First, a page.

The General Plan (GP) is revised about every 10 years. The current revision cuts back on the long-term commitment of 40% open space. Even 2-3% less could mean a loss of 500-750 acres of open space. Our major concern is that the promise of 40% open space (going back to 1986) has been completely ignored in the new GP. In addition, the General Plan and the draft Environmental Impact Report fail to mention the required performance standard of 15% open space space for each of the 25 Local Facility Management Zones. Green space should be a focus of the General Plan, not an afterthought following the additional of thousands of residences, 7 million square feet of new commercial space, and 2600 more hotel rooms.
Parks, too, have been ignored in the General Plan, in particular neighborhood parks which residents can actually walk to. More information follows for each of the city quadrants.
Don’t know your quadrant? See the map below:
The map shows you existing and proposed parks, however, the numbers for park acreage don’t seem to add up. With a growing population and an increase in tourists who also use our parks the proposed increase seems inadequate. In Carlsbad, park acreage calculations are based upon the 4 quadrants (divided east-west by El Camino Real and north-south by Palomar Airport Road). To view the data for your quadrant, click on the links below:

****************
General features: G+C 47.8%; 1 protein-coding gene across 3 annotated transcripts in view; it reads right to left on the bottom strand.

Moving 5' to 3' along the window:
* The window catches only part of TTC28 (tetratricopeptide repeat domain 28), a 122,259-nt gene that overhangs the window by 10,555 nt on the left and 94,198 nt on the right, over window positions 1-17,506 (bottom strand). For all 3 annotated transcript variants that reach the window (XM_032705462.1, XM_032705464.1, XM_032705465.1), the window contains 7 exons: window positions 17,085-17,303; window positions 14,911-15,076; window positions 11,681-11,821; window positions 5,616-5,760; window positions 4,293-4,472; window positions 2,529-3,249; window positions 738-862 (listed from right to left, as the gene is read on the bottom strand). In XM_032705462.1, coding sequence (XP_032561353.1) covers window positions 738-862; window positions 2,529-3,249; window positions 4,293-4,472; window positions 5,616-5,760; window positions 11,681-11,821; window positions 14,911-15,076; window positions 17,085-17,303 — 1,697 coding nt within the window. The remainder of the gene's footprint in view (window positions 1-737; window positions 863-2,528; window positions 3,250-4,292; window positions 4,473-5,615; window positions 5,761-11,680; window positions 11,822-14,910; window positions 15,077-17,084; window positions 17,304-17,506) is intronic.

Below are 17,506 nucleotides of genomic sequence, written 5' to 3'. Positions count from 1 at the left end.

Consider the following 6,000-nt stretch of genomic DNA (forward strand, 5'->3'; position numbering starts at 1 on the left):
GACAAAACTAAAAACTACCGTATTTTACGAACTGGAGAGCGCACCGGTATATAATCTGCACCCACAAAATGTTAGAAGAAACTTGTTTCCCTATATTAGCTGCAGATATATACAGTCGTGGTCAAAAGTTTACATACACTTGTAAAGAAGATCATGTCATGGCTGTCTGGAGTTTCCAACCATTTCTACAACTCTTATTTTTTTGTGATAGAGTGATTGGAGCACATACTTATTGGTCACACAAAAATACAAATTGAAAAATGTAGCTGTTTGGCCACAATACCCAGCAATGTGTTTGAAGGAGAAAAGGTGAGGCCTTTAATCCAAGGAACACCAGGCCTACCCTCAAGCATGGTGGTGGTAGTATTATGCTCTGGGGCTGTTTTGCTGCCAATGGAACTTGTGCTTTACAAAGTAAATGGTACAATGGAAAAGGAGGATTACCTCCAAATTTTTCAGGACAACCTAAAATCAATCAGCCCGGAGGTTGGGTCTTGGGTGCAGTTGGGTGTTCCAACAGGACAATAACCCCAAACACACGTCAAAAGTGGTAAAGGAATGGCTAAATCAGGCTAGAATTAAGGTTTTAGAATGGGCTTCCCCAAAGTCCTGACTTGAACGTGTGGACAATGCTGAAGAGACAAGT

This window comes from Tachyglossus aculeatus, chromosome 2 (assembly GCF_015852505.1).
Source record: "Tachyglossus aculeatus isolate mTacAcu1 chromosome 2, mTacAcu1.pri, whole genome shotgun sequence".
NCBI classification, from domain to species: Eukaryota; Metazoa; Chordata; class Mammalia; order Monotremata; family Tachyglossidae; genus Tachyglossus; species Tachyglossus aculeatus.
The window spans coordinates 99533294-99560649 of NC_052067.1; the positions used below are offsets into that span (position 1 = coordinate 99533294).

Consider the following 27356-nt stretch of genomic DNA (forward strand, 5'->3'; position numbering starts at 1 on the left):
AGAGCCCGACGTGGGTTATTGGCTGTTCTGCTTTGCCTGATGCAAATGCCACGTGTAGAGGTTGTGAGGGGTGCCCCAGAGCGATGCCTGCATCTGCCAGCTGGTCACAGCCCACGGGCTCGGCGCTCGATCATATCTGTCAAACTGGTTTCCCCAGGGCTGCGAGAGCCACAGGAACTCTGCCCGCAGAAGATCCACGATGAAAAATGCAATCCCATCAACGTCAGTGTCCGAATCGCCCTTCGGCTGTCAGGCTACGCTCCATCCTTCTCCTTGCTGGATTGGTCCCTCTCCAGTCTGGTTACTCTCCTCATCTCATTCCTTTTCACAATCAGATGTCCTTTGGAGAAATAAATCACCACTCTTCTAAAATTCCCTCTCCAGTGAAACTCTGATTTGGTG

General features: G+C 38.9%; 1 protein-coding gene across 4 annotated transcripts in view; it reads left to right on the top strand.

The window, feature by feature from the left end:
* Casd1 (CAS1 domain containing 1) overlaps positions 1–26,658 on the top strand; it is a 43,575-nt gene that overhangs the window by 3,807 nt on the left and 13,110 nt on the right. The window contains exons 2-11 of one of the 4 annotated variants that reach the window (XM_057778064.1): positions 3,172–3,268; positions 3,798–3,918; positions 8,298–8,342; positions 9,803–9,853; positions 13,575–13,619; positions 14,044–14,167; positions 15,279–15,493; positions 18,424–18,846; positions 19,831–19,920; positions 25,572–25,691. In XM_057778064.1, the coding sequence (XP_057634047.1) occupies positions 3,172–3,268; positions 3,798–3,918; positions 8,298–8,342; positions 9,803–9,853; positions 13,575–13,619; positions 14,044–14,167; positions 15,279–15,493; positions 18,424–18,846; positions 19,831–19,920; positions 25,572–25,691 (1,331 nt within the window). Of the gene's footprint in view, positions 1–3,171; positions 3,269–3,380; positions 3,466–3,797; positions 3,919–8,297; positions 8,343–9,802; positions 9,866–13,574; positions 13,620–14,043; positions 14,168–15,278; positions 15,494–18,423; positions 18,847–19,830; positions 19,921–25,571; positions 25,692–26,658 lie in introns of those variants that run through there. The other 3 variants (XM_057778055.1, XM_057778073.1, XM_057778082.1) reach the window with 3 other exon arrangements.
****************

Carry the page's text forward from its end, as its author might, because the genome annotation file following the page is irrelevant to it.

- NW quadrant data p.1; NW quadrant data; NW presentation
- NE quadrant data; NE presentation
- SW quadrant data; SE+ SW presentation
- SE quadrant data
Recently Chula Vista and San Diego identified that Community Choice Energy (CCE) is the best way to meet their goals of reducing greenhouse gas emissions. In Carlsbad’s General Plan’s Sustainability Section, a commitment to look at CCE. Local cities, Encinitas, Solana Beach, Del Mar, Oceanside, Carlsbad, Escondido, and Poway, have met to discuss the possibility of creating a regional CCE. Local Sierra Club teams are working to convince their city councils to move forward on this endeavor. To learn more about CCE, please visit the San Diego Sierra Club Facebook page.